Satyagraha is the classic example of how even a whole gang of talented actors cannot save a film which is badly written. Jha tries to infuse into the shoddy screenplay a few masala elements like an item song danced to by a foreigner and a badly placed love song. It beats us how Jha got actors like Devgn and Bachchan to lip-sync to songs like Janta Rocks and utter dialogues like “Woh bahut bahadur tha, Lal Bahadur!”.
Sircar’s Madras Cafe, however, scores on every point that Satyagraha falters. John Abraham, who plays Army agent Vikram Singh, posted in Jaffna by the R&AW, is not your Agent Tiger (from Ek Tha Tiger) or Agent Vinod (from Sriram Raghavan’s Saif Ali Khan starrer with the same name). Vikram has no superhero abilities, he fights alongside other officers using the same kind of weapons and gets kidnapped and brutally beaten up by the enemies halfway into the movie. There is no dialgouebaazi, no sloppy romantic scenes nor is there even a hinted affair with the stunning English-speaking British Asian journalist played by Nargis Fakhri. The characters are all very human, they have their flaws, they do not play to the galleries and are mere elements to take the big hero–the story–forward.
Although the film starts slowly explaining the politics of the Tamil ethnic war, by the the second half it turns into an edge-of-the-seat thriller. Right from the beginning, we know that the “Ex-PM” will be assasinated, but the beauty of Madras Cafe lies in its second half in which a detailed and believable account of events unfold onscreen, the climax being the high point.
However, Madras Cafe is far from perfect. It has its share of factual errors (after all it is all fictitious remember); there is some confusion in the first half and all through the movie Fakhri’s Jaya speaks to Abraham’s Vikram in English and he chooses to reply in Hindi. Sircar has also used a very flawed framing device–the story is narrated to a priest by a drunk, bearded Abraham and by the end of the film you find him mourning over the “ex-PM’s” death more than his wife’s. But what stands out in the film is the honest effort put in by every one in the cast and crew. Sircar makes sure that Abraham, who is sometimes described as a victim of his good looks, is not noticed for his bare chest or bulging muscles. He is instead, probably for the first time in his career, remembered for the character he plays. Even Fakhri, who was almost unbearable because of her antics in her debut film Rockstar, is convincing as the journalist. Again, Sircar makes sure that she wears minimal make-up, the most basic clothes and speaks in a language she is comfortable in. Sircar also introduces talented actors like Prakash Belawadi and Ajay Rathnam to Bollywood.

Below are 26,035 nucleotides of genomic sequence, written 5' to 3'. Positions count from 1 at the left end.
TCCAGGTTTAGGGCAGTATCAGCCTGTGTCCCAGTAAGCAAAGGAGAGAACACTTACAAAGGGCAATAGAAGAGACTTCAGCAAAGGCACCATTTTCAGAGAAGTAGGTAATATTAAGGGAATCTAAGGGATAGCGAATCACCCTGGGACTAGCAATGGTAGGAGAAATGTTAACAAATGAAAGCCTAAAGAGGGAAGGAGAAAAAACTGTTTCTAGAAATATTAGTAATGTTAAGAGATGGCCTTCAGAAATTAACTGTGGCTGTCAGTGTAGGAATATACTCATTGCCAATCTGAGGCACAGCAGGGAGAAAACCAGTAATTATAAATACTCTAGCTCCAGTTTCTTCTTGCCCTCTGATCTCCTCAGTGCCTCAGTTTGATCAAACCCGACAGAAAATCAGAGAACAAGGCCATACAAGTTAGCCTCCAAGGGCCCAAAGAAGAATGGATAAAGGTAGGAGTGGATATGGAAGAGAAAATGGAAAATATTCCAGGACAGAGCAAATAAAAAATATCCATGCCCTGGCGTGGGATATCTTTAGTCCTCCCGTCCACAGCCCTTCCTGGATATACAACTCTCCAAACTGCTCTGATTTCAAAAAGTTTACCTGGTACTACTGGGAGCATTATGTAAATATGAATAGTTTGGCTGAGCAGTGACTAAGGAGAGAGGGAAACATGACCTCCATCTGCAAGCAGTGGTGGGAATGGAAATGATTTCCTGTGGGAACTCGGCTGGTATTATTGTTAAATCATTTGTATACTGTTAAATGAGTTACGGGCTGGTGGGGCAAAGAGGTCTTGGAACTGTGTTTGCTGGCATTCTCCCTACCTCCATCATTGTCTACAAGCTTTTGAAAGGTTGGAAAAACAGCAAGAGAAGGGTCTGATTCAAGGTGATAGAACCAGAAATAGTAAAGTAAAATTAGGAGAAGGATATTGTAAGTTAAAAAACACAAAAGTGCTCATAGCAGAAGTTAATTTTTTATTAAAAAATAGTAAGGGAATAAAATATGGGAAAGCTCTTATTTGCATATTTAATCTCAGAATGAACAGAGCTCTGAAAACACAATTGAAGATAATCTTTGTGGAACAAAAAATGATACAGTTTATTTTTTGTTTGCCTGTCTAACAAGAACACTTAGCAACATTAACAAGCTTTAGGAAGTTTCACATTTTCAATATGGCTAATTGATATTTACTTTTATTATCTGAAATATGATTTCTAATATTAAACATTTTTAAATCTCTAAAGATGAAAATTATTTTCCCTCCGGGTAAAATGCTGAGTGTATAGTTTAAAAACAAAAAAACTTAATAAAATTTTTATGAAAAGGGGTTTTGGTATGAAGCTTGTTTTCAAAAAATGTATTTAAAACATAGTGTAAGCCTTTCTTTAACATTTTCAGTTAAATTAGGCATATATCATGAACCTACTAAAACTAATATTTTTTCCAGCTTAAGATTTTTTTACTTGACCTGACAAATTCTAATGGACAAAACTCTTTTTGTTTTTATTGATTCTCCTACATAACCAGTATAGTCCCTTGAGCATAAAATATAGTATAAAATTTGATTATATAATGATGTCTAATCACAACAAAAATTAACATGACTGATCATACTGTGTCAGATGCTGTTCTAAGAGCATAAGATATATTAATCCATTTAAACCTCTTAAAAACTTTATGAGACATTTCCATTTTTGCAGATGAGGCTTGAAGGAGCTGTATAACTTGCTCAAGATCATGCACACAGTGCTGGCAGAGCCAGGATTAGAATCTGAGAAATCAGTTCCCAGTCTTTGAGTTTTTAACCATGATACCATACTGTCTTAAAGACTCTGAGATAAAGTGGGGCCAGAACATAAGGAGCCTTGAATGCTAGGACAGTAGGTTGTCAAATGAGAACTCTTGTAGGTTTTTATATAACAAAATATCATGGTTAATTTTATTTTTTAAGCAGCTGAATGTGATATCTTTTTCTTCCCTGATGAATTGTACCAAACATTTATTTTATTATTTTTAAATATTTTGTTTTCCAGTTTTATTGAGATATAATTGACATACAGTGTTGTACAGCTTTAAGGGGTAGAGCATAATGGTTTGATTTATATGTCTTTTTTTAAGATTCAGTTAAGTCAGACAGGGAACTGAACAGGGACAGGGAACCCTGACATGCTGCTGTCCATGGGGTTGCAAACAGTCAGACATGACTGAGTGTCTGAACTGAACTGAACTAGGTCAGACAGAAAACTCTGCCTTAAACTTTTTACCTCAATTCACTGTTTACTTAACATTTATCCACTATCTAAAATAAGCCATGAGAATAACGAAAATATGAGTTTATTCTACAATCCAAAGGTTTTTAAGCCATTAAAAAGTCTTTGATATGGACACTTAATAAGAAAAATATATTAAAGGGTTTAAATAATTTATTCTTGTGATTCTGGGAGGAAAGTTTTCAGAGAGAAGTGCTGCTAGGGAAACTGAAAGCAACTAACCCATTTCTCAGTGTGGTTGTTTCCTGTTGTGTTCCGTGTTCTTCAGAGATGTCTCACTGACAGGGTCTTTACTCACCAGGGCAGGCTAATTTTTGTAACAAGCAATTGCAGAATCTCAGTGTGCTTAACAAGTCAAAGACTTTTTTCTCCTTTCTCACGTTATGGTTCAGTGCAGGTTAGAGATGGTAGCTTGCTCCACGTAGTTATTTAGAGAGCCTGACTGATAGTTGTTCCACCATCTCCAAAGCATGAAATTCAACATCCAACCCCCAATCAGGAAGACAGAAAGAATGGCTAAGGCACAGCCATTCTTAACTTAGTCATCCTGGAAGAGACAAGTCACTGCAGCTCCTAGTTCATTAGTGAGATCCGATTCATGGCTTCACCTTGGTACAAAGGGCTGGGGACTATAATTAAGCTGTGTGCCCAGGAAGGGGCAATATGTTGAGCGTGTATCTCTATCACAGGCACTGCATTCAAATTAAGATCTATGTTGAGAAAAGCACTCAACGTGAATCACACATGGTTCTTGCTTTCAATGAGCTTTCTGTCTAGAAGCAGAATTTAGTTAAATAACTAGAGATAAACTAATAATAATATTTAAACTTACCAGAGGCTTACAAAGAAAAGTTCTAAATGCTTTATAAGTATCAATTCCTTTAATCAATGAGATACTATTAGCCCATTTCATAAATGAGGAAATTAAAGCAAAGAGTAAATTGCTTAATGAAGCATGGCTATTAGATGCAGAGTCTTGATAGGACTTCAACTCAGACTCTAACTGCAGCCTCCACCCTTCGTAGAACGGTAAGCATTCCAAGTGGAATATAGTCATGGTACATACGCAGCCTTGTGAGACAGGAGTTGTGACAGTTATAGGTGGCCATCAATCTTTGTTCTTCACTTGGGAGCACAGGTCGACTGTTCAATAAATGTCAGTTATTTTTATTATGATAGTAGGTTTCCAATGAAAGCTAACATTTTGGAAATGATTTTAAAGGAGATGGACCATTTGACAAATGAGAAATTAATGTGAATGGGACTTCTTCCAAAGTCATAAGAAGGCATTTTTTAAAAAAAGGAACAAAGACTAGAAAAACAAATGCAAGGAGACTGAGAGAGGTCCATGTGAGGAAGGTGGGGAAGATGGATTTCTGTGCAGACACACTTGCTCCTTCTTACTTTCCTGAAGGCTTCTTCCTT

Sircar has proved that it does not take a lot to pull off a decent Bollywood film, provided there is a sincerely crafted story at its centre. While Jha continues to try and fit in as many actors into his next film’s poster, we hope there are more filmmakers like Sircar who aims at telling a good story than making some crores at the box office.
Film: Madras Cafe
Director: Shoojit Sircar
Cast: John Abraham, Nargis Fakhri, Raashi Khanna
Director: Prakash Jha
Cast: Amitabh Bachchan, Ajay Devgn, Manoj Bajpai, Arjun Rampal, Kareena Kapoor Khan, Amrita Rao